“Because you gotta be tough. You don’t get anything in this world the easy way. What we did isn’t going to hurt anybody. That big bank is gonna settle once we threaten a lawsuit.”

I turned my head. I felt a pit in my stomach.

“Don’t you look away!” She grabbed my face. As she spoke, I could feel her spittle on my nose. “And don’t you dare utter a word to anyone about our plan today. You understand?”

“Yes,” I mumbled.

“Say it louder.”

“Yes! I won’t say a word.”

“Your poor Nonna and you were walking to the bank. I slipped on ice and had a bad fall.” She laughed. “And I got bruises to prove it. She stood up and pointed to the Vatican. “As God is our witness.”

I laughed and wiped tears off my cheeks.

“How much money do you think we’ll make?”

She gazed at her body in the mirror above her dresser, as if making an appraisal. “I’d say about ten grand. Those hotshots at the bank won’t want any bad press, especially about a poor old lady falling on ice.” She stood up and moved the ashtray to the top of her dresser, then tamped out her cigarette. “Now you go downstairs and make us some coffee while I wash up and get dressed.”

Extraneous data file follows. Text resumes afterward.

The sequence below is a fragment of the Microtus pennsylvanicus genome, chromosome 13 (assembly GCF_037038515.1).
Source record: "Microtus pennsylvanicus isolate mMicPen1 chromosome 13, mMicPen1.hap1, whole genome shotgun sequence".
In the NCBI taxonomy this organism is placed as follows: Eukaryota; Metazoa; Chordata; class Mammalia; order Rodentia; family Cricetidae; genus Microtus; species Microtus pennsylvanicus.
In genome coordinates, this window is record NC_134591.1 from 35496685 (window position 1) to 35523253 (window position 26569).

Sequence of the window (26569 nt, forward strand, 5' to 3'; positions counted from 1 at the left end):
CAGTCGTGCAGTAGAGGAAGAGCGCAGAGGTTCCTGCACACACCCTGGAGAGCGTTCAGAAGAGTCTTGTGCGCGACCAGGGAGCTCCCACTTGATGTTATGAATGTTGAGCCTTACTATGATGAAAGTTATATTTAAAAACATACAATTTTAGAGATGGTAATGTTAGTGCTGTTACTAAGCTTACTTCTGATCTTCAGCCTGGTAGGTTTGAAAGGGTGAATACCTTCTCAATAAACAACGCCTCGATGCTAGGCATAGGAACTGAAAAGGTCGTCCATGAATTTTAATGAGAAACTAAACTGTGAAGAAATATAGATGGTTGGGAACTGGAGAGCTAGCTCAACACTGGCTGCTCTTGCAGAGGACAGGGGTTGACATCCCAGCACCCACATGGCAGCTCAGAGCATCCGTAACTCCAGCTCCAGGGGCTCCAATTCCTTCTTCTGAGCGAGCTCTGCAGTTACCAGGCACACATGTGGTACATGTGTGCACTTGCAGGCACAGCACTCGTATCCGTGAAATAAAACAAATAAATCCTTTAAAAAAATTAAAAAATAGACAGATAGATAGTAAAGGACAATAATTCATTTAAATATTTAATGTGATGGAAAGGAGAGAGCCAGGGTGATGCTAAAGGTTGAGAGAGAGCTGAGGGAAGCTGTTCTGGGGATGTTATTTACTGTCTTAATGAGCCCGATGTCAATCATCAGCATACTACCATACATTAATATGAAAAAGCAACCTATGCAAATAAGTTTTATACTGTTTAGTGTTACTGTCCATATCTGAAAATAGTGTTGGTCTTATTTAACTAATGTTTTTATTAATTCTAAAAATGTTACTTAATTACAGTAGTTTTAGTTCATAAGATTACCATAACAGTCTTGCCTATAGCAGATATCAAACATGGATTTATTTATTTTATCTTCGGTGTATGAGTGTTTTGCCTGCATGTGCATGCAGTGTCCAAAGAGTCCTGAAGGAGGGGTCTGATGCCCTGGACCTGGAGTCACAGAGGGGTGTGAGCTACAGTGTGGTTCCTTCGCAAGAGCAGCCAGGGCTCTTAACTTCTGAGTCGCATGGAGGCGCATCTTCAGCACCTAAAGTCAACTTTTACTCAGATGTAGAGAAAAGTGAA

When I was in the kitchen, I heard her fall down the stairs. “Oh shit!” was the last thing she said. I found her body on the mahogany landing. There was a pool of blood around her head, and her right arm and left leg were contorted, like the Gumby doll of an angry child. I stepped over her body, walked up the stairs, and into her bedroom, where I sat down and lit a cigarette.


James Mulhern has published fiction in several literary journals, including The Library’s Best, a collection of short stories. In 2013 he was chosen as a finalist for the Tuscany Prize in Catholic Fiction. He was granted a 2015 writing fellowship to study in the United Kingdom, participating in seminars at Oxford University’s Exeter College. Short stories/adaptations from his novel Molly Bonamici (2016), a psychological thriller set in Boston and South Florida, have appeared or are forthcoming in eleven journals. James lives and teaches in the Fort Lauderdale area.